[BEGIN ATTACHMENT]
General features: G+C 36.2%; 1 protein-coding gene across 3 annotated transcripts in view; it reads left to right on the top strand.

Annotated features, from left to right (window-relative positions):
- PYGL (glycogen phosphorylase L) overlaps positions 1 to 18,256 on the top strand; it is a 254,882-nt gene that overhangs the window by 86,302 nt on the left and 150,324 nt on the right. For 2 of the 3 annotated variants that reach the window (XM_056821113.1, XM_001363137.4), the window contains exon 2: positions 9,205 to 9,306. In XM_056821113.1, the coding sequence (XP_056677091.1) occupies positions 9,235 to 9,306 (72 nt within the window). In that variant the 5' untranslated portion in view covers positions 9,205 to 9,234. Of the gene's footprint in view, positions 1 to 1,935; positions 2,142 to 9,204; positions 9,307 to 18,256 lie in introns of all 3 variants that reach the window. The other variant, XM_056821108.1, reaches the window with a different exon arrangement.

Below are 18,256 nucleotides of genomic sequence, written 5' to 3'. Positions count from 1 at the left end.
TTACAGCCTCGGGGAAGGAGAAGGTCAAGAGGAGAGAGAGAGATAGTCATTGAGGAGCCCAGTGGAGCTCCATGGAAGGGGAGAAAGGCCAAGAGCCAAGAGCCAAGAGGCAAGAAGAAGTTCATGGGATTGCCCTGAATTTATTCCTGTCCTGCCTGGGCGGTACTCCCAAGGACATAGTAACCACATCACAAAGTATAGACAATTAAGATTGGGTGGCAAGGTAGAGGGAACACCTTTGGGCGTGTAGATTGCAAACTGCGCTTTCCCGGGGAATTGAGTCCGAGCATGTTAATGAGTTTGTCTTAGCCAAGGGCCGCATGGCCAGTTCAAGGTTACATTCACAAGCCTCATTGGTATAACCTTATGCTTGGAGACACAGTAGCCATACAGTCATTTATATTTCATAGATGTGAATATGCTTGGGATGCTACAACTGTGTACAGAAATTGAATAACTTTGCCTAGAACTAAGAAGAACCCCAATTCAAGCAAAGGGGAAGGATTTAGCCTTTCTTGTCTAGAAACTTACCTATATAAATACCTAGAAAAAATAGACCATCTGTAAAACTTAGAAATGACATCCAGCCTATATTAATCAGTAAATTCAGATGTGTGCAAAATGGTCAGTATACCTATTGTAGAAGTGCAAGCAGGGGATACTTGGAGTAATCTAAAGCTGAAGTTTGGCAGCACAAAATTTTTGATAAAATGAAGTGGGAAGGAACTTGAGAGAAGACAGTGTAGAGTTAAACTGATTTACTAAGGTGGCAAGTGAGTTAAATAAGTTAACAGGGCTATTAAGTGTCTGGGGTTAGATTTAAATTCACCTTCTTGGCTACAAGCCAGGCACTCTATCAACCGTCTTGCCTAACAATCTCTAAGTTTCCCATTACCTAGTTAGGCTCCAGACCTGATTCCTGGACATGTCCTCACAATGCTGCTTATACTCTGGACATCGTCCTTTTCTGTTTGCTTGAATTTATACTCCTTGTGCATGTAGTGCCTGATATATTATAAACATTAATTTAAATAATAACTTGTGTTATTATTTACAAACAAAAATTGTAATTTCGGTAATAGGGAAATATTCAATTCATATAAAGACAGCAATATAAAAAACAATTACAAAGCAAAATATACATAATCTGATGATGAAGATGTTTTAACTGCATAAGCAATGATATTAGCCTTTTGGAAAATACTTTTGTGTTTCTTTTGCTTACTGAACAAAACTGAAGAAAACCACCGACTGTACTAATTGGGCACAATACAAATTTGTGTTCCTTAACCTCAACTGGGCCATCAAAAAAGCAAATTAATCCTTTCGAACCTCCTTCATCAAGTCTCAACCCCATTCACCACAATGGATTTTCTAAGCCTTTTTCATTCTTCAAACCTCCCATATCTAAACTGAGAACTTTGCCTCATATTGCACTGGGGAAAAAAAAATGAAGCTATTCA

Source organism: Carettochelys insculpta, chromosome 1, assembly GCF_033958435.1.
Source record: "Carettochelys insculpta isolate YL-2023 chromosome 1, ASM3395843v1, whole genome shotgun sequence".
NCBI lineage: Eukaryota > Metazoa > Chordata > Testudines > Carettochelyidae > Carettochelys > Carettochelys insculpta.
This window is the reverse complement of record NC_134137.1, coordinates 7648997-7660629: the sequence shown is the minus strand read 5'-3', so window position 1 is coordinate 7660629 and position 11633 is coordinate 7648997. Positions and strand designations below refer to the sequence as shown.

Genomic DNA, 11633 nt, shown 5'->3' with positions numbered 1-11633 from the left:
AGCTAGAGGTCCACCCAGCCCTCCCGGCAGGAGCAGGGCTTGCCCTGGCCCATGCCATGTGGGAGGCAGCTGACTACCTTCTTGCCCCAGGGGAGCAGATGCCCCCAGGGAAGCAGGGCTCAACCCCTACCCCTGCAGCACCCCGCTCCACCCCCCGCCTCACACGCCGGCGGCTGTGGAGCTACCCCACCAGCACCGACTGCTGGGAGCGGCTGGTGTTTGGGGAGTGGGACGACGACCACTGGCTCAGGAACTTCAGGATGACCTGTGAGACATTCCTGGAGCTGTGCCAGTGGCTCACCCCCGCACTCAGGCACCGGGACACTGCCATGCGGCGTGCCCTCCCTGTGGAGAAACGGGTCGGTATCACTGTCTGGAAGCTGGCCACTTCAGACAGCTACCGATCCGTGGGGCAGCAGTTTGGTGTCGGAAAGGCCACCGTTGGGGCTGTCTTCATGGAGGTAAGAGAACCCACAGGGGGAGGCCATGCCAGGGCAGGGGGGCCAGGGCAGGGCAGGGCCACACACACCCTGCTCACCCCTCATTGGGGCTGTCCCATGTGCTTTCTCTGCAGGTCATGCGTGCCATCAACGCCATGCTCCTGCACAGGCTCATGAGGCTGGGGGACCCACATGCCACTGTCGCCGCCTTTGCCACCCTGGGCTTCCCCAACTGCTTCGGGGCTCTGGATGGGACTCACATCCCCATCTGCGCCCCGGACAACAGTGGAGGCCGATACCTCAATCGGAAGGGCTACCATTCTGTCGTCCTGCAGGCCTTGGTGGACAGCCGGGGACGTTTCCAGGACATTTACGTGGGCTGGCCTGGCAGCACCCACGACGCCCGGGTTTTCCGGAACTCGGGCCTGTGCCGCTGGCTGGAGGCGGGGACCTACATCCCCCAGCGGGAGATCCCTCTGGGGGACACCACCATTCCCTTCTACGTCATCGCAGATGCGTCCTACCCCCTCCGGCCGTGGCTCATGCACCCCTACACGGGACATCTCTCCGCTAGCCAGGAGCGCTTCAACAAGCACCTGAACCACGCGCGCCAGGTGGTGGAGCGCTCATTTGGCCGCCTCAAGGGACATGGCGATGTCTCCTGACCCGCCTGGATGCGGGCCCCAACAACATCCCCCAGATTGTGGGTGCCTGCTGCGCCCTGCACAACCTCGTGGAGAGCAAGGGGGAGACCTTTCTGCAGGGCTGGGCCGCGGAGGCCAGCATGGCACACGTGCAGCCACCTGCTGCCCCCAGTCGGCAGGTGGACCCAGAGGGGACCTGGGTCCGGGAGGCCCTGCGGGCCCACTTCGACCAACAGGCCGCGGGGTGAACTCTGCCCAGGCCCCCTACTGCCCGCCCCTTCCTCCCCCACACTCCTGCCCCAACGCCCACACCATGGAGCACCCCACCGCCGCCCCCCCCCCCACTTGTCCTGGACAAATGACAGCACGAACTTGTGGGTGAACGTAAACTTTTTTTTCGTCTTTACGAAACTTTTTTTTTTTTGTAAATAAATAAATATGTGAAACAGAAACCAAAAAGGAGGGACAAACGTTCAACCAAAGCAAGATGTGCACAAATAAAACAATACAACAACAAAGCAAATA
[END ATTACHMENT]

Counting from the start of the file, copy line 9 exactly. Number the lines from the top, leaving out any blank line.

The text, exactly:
This window is the reverse complement of record NC_134137.1, coordinates 7648997-7660629: the sequence shown is the minus strand read 5'-3', so window position 1 is coordinate 7660629 and position 11633 is coordinate 7648997. Positions and strand designations below refer to the sequence as shown.